McAuliffe's Fate Will Serve as Canary In the Coalmine Over Education Policies

AP Photo/Steve Helber, File

It’s not looking good for Virginia Governor Terry McAuliffe, a man nestled so safely into the heart of the DNC that he was considered something of a mainstay in the political world. Now, there’s a good chance that he may be shown the door, and it’s all thanks to parents.

More accurately, it’s all thanks to what America is seeing as the attack on parents and the Orwellian idea that the state should have more of a say in how your kids are raised than you do. As loyal readers may know, RedState has been keeping track of the ongoing war between parents and the government.

It began with the teaching of critical race theory to students with knowledge or without permission from parents. The divisive curriculum sought to divide students based on race, teach guilt to white students, and rewrite the history of America into one of racism, subjugation, and hatred. Families of all races and creeds banned together to demand the cessation of this filth in their children’s schools only to be greeted with pushback and even derision in some cases, by school boards and local leaders.

Soon after that, parents began digging into what they’ve been teaching their children, even more, uncovering an array of sexually inappropriate books that contain graphic depictions of homosexual sex and stories that speak approvingly of pedophilia.

As parents became angrier and more involved, the Biden administration was tapped to send the Department of Justice after parents, an incident that Republican lawmakers have been nailing Attorney General Merrick Garland to the wall for and Tom Cotton demanding his resignation over.

It’s an issue that has become a central concern to many voters, and it’s one that grill-master McAuliffe found himself on the wrong side of.

“Youngkin’s closing message of book banning and silencing esteemed Black authors is a racist dog whistle designed to gin up support from the most extreme elements of his party—mainly his top endorser and surrogate, Donald Trump,” McCaulliffe said recently, bringing out all the buzzwords he can to discredit his GOP opponent, Glenn Youngkin.

This came after Youngkin aired an ad that featured a mother whom McAuliffe had brushed off after she expressed concerns about her child’s future in Virginia schools with all this hard-left indoctrination.

A bold strategy to call Youngkin and his base racists for caring about their children, especially when the people who are making the complaints don’t all make up his base. McAuliffe is effectively pushing his would-be voters into the Republican camp with this, but McAuliffe can hardly be blamed for this response.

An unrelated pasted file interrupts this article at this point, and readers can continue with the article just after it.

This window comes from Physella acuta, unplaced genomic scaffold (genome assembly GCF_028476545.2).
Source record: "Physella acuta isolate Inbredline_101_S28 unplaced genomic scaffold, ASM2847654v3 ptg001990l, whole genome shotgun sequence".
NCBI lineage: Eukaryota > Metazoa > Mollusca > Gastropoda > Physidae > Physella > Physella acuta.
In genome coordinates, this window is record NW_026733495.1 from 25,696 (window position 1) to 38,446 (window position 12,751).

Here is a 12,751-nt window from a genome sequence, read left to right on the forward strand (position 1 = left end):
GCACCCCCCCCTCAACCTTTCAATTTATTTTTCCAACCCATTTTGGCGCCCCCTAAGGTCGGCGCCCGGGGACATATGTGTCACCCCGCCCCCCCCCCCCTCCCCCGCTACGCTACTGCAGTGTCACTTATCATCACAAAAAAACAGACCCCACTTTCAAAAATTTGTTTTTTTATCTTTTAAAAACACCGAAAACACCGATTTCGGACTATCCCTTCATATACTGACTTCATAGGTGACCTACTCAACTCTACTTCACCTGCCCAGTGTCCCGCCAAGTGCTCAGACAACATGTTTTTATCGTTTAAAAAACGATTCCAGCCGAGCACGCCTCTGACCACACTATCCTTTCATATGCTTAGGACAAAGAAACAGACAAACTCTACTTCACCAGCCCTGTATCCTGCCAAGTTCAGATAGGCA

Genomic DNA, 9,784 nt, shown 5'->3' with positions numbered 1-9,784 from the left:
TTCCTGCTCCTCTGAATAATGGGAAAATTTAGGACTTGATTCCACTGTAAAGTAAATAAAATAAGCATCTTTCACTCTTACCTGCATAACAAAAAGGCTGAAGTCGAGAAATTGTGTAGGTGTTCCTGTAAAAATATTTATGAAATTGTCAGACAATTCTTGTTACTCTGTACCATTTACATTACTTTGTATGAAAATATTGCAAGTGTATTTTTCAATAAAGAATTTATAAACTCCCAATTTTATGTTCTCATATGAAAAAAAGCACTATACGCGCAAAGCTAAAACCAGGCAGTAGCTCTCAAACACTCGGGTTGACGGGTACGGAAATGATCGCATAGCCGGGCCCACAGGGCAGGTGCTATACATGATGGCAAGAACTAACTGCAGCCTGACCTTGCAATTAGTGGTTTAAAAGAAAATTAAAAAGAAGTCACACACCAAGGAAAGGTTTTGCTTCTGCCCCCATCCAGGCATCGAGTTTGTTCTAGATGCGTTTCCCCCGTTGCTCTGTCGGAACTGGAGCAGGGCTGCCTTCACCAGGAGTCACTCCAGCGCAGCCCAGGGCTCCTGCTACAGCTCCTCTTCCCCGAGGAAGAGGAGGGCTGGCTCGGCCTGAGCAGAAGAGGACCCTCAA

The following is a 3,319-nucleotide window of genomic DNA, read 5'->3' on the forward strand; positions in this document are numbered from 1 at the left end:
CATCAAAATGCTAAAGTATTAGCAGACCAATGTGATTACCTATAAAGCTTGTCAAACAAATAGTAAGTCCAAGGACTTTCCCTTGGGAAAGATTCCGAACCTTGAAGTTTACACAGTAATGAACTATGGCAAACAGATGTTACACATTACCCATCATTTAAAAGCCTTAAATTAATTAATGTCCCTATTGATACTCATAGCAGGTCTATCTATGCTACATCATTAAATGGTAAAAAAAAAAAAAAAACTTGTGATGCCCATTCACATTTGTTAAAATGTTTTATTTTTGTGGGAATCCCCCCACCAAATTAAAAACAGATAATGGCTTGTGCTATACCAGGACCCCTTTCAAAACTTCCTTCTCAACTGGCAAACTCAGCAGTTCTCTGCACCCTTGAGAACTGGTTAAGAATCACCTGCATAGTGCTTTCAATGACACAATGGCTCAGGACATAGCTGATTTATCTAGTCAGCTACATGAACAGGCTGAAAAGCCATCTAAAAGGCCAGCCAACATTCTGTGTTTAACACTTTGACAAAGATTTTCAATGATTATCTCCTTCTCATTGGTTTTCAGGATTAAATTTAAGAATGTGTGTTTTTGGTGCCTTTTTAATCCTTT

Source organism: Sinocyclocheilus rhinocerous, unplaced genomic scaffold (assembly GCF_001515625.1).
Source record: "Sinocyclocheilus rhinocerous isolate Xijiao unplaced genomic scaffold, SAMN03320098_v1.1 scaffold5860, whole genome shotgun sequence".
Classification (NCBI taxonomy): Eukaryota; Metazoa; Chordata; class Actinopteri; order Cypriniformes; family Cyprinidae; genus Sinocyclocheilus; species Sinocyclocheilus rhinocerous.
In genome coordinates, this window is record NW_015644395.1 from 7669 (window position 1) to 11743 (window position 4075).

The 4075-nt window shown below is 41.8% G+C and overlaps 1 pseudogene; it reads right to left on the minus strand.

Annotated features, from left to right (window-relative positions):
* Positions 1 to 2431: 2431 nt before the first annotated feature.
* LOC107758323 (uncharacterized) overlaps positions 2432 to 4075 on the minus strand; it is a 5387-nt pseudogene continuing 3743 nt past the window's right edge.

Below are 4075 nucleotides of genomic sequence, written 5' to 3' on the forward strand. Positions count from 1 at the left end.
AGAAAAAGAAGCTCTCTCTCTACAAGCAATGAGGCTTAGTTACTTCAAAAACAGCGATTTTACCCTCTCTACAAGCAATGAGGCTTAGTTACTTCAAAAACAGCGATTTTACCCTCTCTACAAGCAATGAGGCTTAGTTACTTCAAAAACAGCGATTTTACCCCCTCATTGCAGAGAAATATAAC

As Matt Welch at Reason highlighted, this is pretty much the go-to response for Democrats when people raise this education issue:

“The operative word is not critical, it’s not theory, it’s race,” argued political science professor and go-to conventional wisdom–purveyor Larry Sabato Monday on MSNBC. “That is what matters, and that’s why it sticks. There’s a lot of—we can call it ‘white backlash,’ ‘white resistance’; whatever you want to call it, it has to do with race….This is a post-factual era. It doesn’t matter that it isn’t taught in Virginia schools. It’s this generalized attitude that whites are being put upon, and we’ve got to do something about it. ‘We,’ being white voters.”

Washington Post columnist Paul Waldman maintained that what Youngkin did wasn’t even a racist dog whistle, because “There are no more dog whistles in American politics.” Instead, it’s about “base mobilization” rather than “persuading voters in the middle.” This, again, in a state that hasn’t voted GOP for president in 17 years.

If I can, in a spirit of charity, encourage Democrats to tattoo one headline onto their forearms, as they attempt to recalibrate their political strategy in the wake of either Youngkin’s victory or McAuliffe’s near miss, it would be this, from Fox News’s Juan Williams, writing Monday in The Hill: “‘Parents’ rights’ is code for white race politics.” If you tell parents that attempting to exert influence on their kids’ school policies is just some kind of “Let’s Go Brandon” wink-nudge for hating on the dark-skinned, those parents will rightly tell you to go fuck yourself. Such choices do not successful political strategies make.

Welch’s final words here should be heeded.

The left’s strategy in selling their agenda has been to tell parents they’re racist for even suggesting that public schools should be doing things differently and that they’re all Trumpkin orange-man wannabes for daring to stand against the body politic.

Moreover, at this point, even if McAuliffe does manage to squeak out a victory here it’s important to know that he almost didn’t, and here would be why. The Democrats declared themselves the parents over your children and spit defamations at anyone who complained, including their own voters. It’s damaging to a great degree.

If he does full-on lose, however, then Democrats will know they have a losing position on their hands and they’ll have to slam hard on the breaks and hope their momentum doesn’t carry them off the edge before they can stop.

More importantly, and no matter what, the lesson Democrats need to learn here is that you do not. Come. Between. Parents. And. Their. Children.


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